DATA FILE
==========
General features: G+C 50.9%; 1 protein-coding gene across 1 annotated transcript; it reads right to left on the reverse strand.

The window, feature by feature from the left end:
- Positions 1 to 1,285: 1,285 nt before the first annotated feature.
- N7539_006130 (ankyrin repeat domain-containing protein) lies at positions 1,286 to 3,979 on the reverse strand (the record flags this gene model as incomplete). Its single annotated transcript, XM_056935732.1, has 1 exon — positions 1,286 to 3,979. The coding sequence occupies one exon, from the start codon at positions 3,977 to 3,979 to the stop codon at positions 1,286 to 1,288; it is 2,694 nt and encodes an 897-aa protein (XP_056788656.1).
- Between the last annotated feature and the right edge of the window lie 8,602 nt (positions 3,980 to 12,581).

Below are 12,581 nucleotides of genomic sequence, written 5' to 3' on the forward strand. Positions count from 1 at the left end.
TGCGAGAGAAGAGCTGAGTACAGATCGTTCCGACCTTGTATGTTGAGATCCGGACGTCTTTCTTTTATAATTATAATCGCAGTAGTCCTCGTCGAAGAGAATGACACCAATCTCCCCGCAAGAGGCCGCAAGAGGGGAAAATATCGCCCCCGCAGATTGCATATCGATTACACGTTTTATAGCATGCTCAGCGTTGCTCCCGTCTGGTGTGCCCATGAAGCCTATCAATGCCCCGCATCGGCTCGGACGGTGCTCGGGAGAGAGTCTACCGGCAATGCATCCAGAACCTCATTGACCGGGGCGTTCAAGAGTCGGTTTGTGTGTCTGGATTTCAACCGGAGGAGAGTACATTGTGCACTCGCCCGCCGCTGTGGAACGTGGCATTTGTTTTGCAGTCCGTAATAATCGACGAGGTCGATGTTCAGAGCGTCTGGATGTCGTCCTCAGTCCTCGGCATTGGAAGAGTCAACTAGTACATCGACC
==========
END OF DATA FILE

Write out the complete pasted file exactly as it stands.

General features: G+C 50.9%; 1 protein-coding gene across 1 annotated transcript; it reads right to left on the reverse strand.

The window, feature by feature from the left end:
- Positions 1 to 1,285: 1,285 nt before the first annotated feature.
- N7539_006130 (ankyrin repeat domain-containing protein) lies at positions 1,286 to 3,979 on the reverse strand (the record flags this gene model as incomplete). Its single annotated transcript, XM_056935732.1, has 1 exon — positions 1,286 to 3,979. The coding sequence occupies one exon, from the start codon at positions 3,977 to 3,979 to the stop codon at positions 1,286 to 1,288; it is 2,694 nt and encodes an 897-aa protein (XP_056788656.1).
- Between the last annotated feature and the right edge of the window lie 8,602 nt (positions 3,980 to 12,581).

Below are 12,581 nucleotides of genomic sequence, written 5' to 3' on the forward strand. Positions count from 1 at the left end.
TGCGAGAGAAGAGCTGAGTACAGATCGTTCCGACCTTGTATGTTGAGATCCGGACGTCTTTCTTTTATAATTATAATCGCAGTAGTCCTCGTCGAAGAGAATGACACCAATCTCCCCGCAAGAGGCCGCAAGAGGGGAAAATATCGCCCCCGCAGATTGCATATCGATTACACGTTTTATAGCATGCTCAGCGTTGCTCCCGTCTGGTGTGCCCATGAAGCCTATCAATGCCCCGCATCGGCTCGGACGGTGCTCGGGAGAGAGTCTACCGGCAATGCATCCAGAACCTCATTGACCGGGGCGTTCAAGAGTCGGTTTGTGTGTCTGGATTTCAACCGGAGGAGAGTACATTGTGCACTCGCCCGCCGCTGTGGAACGTGGCATTTGTTTTGCAGTCCGTAATAATCGACGAGGTCGATGTTCAGAGCGTCTGGATGTCGTCCTCAGTCCTCGGCATTGGAAGAGTCAACTAGTACATCGACC